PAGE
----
steam them briefly so they retain most of their nutrients. Nevertheless, if your child will eat their broccoli only if it’s mushy, then you know what to do: Make it mushy. He or she may gradually accept lesser degrees of mush. If you want to boost your child’s enthusiasm about vegetables in general, make it a family project to cultivate a veggie garden. They’ll be excited to see the snow peas he grew arrayed on his dinner plate.
Choose whole-grain cereals and breads.
Whole grains contain significantly more fiber than do processed grains. They’re also good sources of vitamin E, B vitamins including folic acid, and other important nutrients. One of the quickest and healthful breakfasts you can fix for your child is a whole-grain cereal with reduced-fat milk; read labels to find a brand that delivers at least 5 grams of fiber per serving and isn’t loaded with sugar. For even more fiber, vitamins, and minerals, top it off with raisins or sliced strawberries. When shopping for bread, don’t rely on appearance: You may think that the browner the bread looks, the more whole grain it contains. But some brown loaves simply have added food coloring. Furthermore, a stamp reading “wheat bread” doesn’t mean whole wheat and even a loaf labeled “whole wheat” may mix in more refined flour than you want. It’s wise, therefore, to read the fine print, seeing whether ingredients high in the list include whole wheat flour, dark rye flour, rolled oats, oat bran, or wheat germ. Just one slice of a wholesome grainy bread from the health food store may contain as much as 4 grams of fiber.
Pull a pasta switcheroo.
Whole grain pastas, available at most natural and many regular food stores, have a lot more fiber than the standard supermarket versions, so it’s worth seeing if your child will eat them. When the spaghetti is swimming in their favorite tomato sauce, they may not even notice that you’ve substituted whole wheat for white. Whole wheat or spelt lasagna noodles are even harder to detect amidst the cheese, veggies, meat, and sauce. If your child does object to the chewy texture or stronger taste, look for new lines of pasta that are half whole grain and half refined, sold in many gourmet and health food stores. Or you could stick with standard pasta and simply use veggies and legumes to pump up the fiber in the recipe; try adding peas to macaroni and cheese or sneaking shredded carrots or diced zucchini into spaghetti sauce.
Add beans to the menu.
Beans and lentils are terrific sources of fiber (not to mention protein, B vitamins, iron, and other crucial nutrients). Even a quarter cup of kidney beans, for instance, provides a hefty dose of fiber. Dried lentils cook up quickly, but dried beans usually require soaking followed by an hour or so of simmering. If you’re too busy for that, just buy canned beans, opting for low-sodium versions when available or else emptying the can into a strainer and rinsing the beans off.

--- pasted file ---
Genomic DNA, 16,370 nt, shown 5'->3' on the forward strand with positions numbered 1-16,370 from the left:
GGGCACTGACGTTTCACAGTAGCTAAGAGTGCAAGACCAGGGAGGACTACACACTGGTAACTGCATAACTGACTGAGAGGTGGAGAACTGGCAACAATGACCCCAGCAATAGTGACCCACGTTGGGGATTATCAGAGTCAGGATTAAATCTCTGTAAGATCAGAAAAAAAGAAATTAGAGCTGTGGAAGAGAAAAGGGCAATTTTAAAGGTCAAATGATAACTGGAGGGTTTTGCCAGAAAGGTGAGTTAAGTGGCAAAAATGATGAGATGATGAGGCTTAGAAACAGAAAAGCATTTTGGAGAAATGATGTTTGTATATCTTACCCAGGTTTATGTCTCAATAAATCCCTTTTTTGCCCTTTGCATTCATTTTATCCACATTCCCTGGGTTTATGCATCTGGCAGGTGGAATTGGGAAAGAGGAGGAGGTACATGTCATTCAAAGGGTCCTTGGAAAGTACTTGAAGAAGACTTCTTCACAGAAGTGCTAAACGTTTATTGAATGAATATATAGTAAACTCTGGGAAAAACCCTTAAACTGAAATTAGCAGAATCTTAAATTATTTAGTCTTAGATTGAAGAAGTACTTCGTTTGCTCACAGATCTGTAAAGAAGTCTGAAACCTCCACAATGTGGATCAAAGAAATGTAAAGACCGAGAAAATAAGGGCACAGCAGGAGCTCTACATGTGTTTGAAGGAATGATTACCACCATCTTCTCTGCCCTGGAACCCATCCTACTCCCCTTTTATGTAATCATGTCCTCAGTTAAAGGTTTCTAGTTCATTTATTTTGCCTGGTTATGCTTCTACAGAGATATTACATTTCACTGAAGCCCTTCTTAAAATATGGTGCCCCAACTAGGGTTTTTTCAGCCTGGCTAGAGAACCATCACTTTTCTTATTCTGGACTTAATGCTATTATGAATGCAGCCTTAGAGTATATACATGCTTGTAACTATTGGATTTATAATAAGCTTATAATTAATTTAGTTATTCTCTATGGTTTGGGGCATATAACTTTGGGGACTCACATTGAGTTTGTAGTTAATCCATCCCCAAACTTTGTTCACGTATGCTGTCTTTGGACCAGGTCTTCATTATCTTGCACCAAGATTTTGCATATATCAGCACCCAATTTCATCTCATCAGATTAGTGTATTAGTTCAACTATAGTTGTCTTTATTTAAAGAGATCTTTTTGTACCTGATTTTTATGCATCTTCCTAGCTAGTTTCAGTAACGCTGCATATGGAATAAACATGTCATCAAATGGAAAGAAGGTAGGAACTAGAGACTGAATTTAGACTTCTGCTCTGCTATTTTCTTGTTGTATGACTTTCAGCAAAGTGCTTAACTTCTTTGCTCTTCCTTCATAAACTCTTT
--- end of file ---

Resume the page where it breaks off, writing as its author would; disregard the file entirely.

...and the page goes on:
Try black bean chili or three-bean salad. Slip beans into your Tuesday-night casserole and Wednesday-night stew. Nutty-tasting garbanzo beans (also known as chickpeas) make a pretty good substitute for meat in pasta dishes. If your child likes falafel, you can roll mashed and spiced-up garbanzos into balls and bake them — the results are much more healthful than the deep-fried falafel served at restaurants. Kids usually love baked beans, which make a great side dish; to keep the fat content low, buy a brand without added meat like franks or pork.
Choose high-fiber snacks.
Keep carrot sticks, celery sticks, fresh fruit, dried fruit, and popcorn handy for when your child gets hungry between meals. When he or she has to have a cookie, offer a fig bar, a raisin biscuit, or an oatmeal cookie. Look for whole-wheat crackers with no hydrogenated oils, and top them with crunchy peanut butter. If he or she likes pretzels, there are versions with added oat bran — don’t worry, they won’t taste it!
Experiment with grains.
Venture beyond whole wheat: Oats, millet, buckwheat, barley, brown rice, bulgur, triticale, and amaranth are some of the fiber-rich options. For a warming breakfast, oatmeal’s an obvious choice, but you can also make hot cereal by simmering buckwheat with a little amaranth (rich in calcium, iron, and complete protein); stir in chopped fruit and a dusting of brown sugar.
Tabbouleh (bulgur wheat mixed with parsley, mint, lemon juice, olive oil, onion, and tomatoes) is a wonderful side dish, but kids’ taste buds aren’t always ready for it, so try making a simple pilaf with bulgur. If your child doesn’t care for brown rice, see if they’ll go for a mixture of brown and white (to cook them together, start the brown kind first and add the white for the last 20 minutes). Millet is versatile: You can use it to make a hot cereal, a pilaf, a casserole, or a pudding. For a sweet fiber-ful dessert, mix millet with honey, a drop of vanilla extract, chopped dates, and yogurt.